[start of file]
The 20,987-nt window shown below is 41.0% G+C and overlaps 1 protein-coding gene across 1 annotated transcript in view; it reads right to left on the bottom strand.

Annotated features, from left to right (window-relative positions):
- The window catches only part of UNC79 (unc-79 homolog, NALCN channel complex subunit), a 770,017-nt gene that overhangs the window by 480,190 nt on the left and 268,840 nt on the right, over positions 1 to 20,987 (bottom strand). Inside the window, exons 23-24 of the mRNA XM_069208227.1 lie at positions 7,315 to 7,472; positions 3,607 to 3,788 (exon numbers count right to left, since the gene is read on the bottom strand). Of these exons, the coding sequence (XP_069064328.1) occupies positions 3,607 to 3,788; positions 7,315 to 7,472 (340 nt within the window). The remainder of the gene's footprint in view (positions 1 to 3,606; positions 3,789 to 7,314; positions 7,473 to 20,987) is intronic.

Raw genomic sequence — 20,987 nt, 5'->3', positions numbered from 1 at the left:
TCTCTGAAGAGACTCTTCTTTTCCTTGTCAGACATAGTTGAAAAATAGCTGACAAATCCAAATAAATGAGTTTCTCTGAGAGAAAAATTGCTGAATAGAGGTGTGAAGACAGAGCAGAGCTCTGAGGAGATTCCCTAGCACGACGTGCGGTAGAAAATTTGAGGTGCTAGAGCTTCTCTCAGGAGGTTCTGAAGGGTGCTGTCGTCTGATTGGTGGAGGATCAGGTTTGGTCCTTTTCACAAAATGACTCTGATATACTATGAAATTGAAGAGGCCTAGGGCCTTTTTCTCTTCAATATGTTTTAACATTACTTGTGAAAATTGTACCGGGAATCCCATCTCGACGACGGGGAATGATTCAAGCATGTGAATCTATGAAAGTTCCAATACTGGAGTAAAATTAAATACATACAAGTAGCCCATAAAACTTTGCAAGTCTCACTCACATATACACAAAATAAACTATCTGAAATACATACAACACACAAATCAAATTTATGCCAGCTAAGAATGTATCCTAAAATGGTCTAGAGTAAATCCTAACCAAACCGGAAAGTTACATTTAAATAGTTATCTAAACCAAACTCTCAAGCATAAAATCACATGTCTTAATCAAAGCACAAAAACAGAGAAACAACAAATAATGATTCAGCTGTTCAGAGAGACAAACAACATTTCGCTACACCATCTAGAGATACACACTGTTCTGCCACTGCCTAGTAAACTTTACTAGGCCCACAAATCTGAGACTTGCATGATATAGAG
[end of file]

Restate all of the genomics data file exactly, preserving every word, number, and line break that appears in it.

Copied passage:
The 20,987-nt window shown below is 41.0% G+C and overlaps 1 protein-coding gene across 1 annotated transcript in view; it reads right to left on the bottom strand.

Annotated features, from left to right (window-relative positions):
- The window catches only part of UNC79 (unc-79 homolog, NALCN channel complex subunit), a 770,017-nt gene that overhangs the window by 480,190 nt on the left and 268,840 nt on the right, over positions 1 to 20,987 (bottom strand). Inside the window, exons 23-24 of the mRNA XM_069208227.1 lie at positions 7,315 to 7,472; positions 3,607 to 3,788 (exon numbers count right to left, since the gene is read on the bottom strand). Of these exons, the coding sequence (XP_069064328.1) occupies positions 3,607 to 3,788; positions 7,315 to 7,472 (340 nt within the window). The remainder of the gene's footprint in view (positions 1 to 3,606; positions 3,789 to 7,314; positions 7,473 to 20,987) is intronic.

Raw genomic sequence — 20,987 nt, 5'->3', positions numbered from 1 at the left:
TCTCTGAAGAGACTCTTCTTTTCCTTGTCAGACATAGTTGAAAAATAGCTGACAAATCCAAATAAATGAGTTTCTCTGAGAGAAAAATTGCTGAATAGAGGTGTGAAGACAGAGCAGAGCTCTGAGGAGATTCCCTAGCACGACGTGCGGTAGAAAATTTGAGGTGCTAGAGCTTCTCTCAGGAGGTTCTGAAGGGTGCTGTCGTCTGATTGGTGGAGGATCAGGTTTGGTCCTTTTCACAAAATGACTCTGATATACTATGAAATTGAAGAGGCCTAGGGCCTTTTTCTCTTCAATATGTTTTAACATTACTTGTGAAAATTGTACCGGGAATCCCATCTCGACGACGGGGAATGATTCAAGCATGTGAATCTATGAAAGTTCCAATACTGGAGTAAAATTAAATACATACAAGTAGCCCATAAAACTTTGCAAGTCTCACTCACATATACACAAAATAAACTATCTGAAATACATACAACACACAAATCAAATTTATGCCAGCTAAGAATGTATCCTAAAATGGTCTAGAGTAAATCCTAACCAAACCGGAAAGTTACATTTAAATAGTTATCTAAACCAAACTCTCAAGCATAAAATCACATGTCTTAATCAAAGCACAAAAACAGAGAAACAACAAATAATGATTCAGCTGTTCAGAGAGACAAACAACATTTCGCTACACCATCTAGAGATACACACTGTTCTGCCACTGCCTAGTAAACTTTACTAGGCCCACAAATCTGAGACTTGCATGATATAGAG